The back of the keyboard has two keyboard stands for those that like an angle on the keyboard and it has the Razer product sticker.
Here’s a close up for those looking to ensure that they are looking at the correct product and those ordering can locate the right model easily.
The right hand side of the keyboard you find the USB pass through and one pass through is ok but we would prefer to see the USB port split into two or 3 ports so the pass through could act like a USB hub. You also see the microphone in audio out combo port and we really feel that a $109.99 MSRP keyboard deserves separate audio in and microphone out.
The end of the braided cable splits into three connectors, one for the keyboard and lighting, one for the pass through and one for the audio in / out. We can easily see why the keyboard itself is USB 1.0 but the pass through should be at least USB 2.0 and preferably USB 3.1 backwards compatible. We are not likely to waste a high-speed USB port on a low-speed pass through unless we just want to hook up USB headphones to the pass through.
With the Razer BlackWidow Ultimate you get a manual and a couple of Razer Logo stickers. You may want to keep the manual around until you have learned the FN key combos for the special features on the board.
Razer has a nice diagram comparing the BlackWidow Ultimate 2014 to the BlackWidow Ultimate 2016 and for the 20 dollar drop on the price point we lost the dedicated macro keys and the individual Audio / mic ports but we gain dynamic lighting effects and it is $20 dollars cheaper so Razer struck a pretty good balance on features and programmable keys. The one thing we would note is that Razer didn’t include the recently releases BlackWidow Chroma in the comparison but it’s price point is up there around $150 – $160 so we suspect that Razer is pushing lower priced more affordable gaming keyboards around the holiday season. The lower price tactic around the holidays makes sense we are more liable to buy ourselves an expensive Chroma and the kids a BlackWidow Ultimate 2016. Kids tend to be a lot harder on peripherals than adults so we’d suggest waiting on the $200 dollar gaming peripherals until they can take a little more responsibility. With Razers quality we still have and use the original BlackWidow and it functions perfectly so a hand me down Chroma after your next upgrade is defiantly a possibility.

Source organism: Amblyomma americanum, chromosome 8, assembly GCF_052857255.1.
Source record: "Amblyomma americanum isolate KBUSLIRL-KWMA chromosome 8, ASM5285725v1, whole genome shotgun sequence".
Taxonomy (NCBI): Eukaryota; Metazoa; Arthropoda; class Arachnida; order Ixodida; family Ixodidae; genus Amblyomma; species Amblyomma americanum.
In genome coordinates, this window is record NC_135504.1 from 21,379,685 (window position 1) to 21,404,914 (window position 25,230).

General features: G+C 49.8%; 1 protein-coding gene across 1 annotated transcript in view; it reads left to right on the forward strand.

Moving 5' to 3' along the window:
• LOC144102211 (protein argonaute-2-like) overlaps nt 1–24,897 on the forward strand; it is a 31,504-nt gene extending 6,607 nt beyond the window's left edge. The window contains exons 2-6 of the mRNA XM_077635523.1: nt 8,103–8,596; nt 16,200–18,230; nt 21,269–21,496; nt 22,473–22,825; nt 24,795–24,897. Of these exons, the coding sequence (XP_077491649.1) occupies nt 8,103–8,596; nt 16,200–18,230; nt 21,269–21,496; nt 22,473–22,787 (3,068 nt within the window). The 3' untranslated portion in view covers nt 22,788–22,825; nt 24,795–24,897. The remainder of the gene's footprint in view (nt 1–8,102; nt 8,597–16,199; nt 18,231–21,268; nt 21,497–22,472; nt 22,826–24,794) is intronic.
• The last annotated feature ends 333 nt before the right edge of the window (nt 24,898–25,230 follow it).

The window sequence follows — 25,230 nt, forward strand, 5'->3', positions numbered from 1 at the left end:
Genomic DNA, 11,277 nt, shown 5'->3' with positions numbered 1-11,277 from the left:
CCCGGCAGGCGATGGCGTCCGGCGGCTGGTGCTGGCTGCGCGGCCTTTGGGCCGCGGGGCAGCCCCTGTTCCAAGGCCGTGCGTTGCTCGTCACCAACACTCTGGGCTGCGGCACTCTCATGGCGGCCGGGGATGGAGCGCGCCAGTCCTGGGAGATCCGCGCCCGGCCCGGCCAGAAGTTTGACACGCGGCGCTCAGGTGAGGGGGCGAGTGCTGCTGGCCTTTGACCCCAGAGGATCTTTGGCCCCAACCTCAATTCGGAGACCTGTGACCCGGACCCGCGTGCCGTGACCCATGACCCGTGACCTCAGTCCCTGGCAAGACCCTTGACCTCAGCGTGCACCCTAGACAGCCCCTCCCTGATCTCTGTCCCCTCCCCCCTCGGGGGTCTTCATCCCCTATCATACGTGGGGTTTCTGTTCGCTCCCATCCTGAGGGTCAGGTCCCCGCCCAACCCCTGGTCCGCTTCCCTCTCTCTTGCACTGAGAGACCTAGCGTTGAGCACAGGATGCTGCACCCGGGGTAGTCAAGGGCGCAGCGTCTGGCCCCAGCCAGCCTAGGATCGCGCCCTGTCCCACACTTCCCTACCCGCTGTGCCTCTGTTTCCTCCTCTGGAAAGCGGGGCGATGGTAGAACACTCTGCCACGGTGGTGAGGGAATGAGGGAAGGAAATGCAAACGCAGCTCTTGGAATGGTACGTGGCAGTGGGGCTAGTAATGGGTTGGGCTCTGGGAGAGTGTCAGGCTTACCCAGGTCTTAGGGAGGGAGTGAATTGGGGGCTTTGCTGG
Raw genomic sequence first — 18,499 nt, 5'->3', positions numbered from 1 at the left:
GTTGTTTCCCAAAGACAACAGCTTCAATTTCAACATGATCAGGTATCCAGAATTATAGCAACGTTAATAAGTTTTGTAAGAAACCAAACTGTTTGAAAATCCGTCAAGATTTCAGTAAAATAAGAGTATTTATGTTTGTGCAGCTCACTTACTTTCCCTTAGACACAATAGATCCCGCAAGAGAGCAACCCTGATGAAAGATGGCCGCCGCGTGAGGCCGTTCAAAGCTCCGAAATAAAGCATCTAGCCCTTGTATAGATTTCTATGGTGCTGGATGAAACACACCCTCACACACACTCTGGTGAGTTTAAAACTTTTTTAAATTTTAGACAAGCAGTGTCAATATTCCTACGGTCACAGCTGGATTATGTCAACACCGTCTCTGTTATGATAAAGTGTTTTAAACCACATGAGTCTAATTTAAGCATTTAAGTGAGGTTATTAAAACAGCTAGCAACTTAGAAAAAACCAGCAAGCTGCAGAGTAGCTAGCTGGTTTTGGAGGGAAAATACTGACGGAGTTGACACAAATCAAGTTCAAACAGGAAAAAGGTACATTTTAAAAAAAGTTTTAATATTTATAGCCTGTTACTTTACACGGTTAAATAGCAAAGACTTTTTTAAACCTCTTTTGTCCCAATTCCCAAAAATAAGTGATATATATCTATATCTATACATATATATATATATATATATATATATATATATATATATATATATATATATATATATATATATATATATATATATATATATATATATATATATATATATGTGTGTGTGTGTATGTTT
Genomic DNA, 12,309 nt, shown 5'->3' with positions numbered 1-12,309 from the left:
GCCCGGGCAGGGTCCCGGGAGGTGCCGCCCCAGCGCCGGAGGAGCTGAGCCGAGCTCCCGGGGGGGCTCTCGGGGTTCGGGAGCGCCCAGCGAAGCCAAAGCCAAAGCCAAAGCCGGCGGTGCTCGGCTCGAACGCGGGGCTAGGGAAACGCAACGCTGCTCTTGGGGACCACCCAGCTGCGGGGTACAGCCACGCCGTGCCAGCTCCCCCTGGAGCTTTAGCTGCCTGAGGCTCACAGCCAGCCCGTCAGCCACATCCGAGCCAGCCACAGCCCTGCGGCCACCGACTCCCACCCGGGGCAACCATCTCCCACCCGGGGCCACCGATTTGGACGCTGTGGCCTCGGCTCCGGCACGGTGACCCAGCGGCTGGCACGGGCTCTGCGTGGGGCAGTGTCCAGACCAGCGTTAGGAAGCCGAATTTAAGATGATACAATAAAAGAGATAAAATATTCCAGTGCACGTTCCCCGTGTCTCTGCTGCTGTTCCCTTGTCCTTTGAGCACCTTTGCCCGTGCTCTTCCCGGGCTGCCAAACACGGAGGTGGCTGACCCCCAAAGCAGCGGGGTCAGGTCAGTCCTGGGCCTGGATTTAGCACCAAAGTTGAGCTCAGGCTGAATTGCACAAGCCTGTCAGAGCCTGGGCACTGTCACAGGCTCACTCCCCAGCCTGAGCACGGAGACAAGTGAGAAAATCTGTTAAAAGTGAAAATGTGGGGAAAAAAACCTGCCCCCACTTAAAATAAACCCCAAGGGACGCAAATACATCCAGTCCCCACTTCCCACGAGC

Razers diagram of the keyboard shows improved indicator lights and an improved smudge free finish the rest we have already touched on. The indicator lights are brighter and easier to see but the smudge free finish as pretty nice we’ve had hands on and off the Ultimate 2016 Edition for 5 or 6 days now and it’s not covered in smudges or finger prints.
The effects work the same as any Chroma device we’ve seen except they are in monochrome Zombie Green and include:
- The Wave lights pulsating from right to left or left to right in a continuous motion
- Static just the monochrome green without any effects
- Breathing the light fades in and out
- Reactive the keys change from dark to green as you touch them then they fade out
- Ripple you strike a key and a line of light races to both edges of the keyboard from that key
- Starlight individual keys randomly light up then fade.
Lets leave this section and get on to the Synapse software but before we go here’s a shot of the keyboard lit up, and trust us no photo does justice of the eerie Razer Green.
The lighting on the keyboard can be adjusted from a dim green to full-out bright green and in the photo above we have it set to full brightness and took the photo in the daytime with normal lighting in the lab. You may want to FN and F11 to dial down the brilliance during lights out and night gaming.